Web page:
The Senate Republican leadership endorsed a bill Monday that would amend the Constitution to ban same-sex marriage, but stopped short of placing it in the same category as Social Security reform and other top domestic priorities.
Sen. Wayne Allard (R-Colo.) claimed support from more than 20 of his colleagues for such a constitutional amendment on the same day Republican and Democratic leaders unveiled competing legislative agendas for the 109th Congress.
Despite lukewarm support for the Marriage Protection Act in 2004, Allard reintroduced the bill and said he believes the GOP leadership will schedule a vote on it this Congress.
“We fully expect to be able to have a vote on the floor, either this year or next year,” the Colorado Republican said.
While Senate Majority Leader Bill Frist (R-Tenn.) did not commit to a specific date for consideration of the measure, he described Allard’s bill as “significant” and said the Senate would vote on it this Congress.
“I think it will show in a strong way that we will continue to defend marriage against activist judges in this Congress,” said Frist, who designated the bill S.J. Res. 1.
“We are going to try and move this constitutional amendment forward, and we believe we have the best chance of getting it passed,” added Senate Republican Conference Chairman Rick Santorum (Pa.).
But Senate Minority Whip Dick Durbin (D-Ill.) said there is no need for a constitutional amendment unless the courts overturn the Defense of Marriage Act.
“I think even people like myself who are opposed to gay marriage think it’s a mistake to amend the Constitution for the first time in history to restrict the rights of Americans,” Durbin said.
In the near term, it appears Republicans will put their emphasis on trying to marshal through Bush’s legislative goals, specifically reforms of the Social Security system and the tax code.
Flanked by his deputies and two committee chairmen, Frist introduced the GOP’s first 10 bills of the new Congress, assigning Social Security the first bill number followed in order by Tax Reform; Fighting the War on Terror; Healthy America; Class Action Reform; Marriage Opportunity, Relief and Empowerment; Jobs and Growth Tax Relief Package; Child Custody Protection Act; Opportunities through Education Act; and Keeping America Competitive and Secure through Energy Independence.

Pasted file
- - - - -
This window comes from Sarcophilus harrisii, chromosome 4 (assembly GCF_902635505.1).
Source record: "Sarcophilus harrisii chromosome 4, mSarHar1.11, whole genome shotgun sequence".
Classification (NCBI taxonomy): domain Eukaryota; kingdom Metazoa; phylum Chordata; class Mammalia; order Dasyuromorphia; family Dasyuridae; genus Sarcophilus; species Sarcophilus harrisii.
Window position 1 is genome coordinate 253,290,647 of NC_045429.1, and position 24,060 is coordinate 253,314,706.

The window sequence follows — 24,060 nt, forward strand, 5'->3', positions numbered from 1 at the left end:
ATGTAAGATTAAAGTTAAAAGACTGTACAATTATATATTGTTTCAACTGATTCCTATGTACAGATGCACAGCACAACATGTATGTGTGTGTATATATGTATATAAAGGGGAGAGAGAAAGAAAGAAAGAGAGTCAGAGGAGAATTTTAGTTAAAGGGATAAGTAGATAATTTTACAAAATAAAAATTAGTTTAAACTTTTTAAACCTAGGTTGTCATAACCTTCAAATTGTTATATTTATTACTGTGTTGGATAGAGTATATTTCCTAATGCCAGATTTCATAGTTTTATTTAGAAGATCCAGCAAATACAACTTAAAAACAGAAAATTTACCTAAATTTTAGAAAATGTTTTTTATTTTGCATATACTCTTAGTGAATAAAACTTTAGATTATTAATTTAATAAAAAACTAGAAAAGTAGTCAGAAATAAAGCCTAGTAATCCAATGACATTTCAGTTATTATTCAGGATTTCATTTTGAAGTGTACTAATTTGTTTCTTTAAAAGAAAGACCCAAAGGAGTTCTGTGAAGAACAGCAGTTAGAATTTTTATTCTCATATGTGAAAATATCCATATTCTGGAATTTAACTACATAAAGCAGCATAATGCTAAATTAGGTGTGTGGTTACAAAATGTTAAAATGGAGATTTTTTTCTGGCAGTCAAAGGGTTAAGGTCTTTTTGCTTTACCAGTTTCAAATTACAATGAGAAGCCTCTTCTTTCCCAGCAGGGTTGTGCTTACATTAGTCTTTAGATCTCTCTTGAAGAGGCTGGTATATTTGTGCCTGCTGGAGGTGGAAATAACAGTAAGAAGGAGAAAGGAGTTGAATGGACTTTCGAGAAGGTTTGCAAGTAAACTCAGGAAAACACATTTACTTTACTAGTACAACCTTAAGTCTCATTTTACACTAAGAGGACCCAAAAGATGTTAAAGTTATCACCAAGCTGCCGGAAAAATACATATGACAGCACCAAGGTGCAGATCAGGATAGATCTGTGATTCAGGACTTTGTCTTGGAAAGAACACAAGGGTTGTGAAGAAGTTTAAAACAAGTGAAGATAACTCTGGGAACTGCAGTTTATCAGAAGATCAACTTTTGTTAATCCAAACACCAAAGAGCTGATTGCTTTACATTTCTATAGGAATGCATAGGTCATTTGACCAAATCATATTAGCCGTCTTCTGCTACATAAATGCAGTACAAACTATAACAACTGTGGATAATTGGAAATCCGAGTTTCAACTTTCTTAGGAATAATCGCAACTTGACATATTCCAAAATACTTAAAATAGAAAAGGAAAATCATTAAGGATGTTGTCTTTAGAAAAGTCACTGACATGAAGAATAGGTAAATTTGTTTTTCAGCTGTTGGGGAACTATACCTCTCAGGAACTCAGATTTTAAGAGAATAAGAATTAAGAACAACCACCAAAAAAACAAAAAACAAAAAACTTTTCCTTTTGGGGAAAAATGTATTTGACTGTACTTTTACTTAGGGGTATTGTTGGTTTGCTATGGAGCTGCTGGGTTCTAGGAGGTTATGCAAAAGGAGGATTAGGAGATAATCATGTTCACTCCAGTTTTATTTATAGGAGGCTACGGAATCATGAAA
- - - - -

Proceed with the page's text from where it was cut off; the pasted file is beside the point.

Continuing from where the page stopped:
In turn, Democrats released their own top 10 bills with equally broad and similarly politically charged titles as their Republican counterparts. Standing With Our Troops headed the list of Democratic bills, followed by Targeting the Terrorists More Effectively; Fulfilling Our Duty to America’s Veterans; Expanding Economic Opportunity; Quality Education for All; Making Health Care More Affordable; Democracy Begins at Home; Meeting Our Responsibility to Medicare Beneficiaries; Fiscal Responsibility for a Sound Future; and Putting Prevention First.
Senate Minority Leader Harry Reid (D-Nev.) criticized the Republican-led Congress and Bush administration for failing to focus on domestic issues such as education and health care, while at the same time “mismanaging” the Iraq war.
“We have a government that’s forgotten who it’s responsible to,” said Reid.
Democrats acknowledged action on their priorities was unlikely given that the GOP has a six-seat edge in the chamber, but claimed the American people will support their legislative goals when given a choice.
Still, Frist pointed to the elections and said it is clear the voters preferred the Republican agenda over the ideas promoted by Democrats.
“I do feel that the American people spoke pretty loudly in these elections in terms of their support for this president and this Republican Congress — Senate and House — in support of an agenda that is consistent with the one that we’ve laid out today,” Frist said.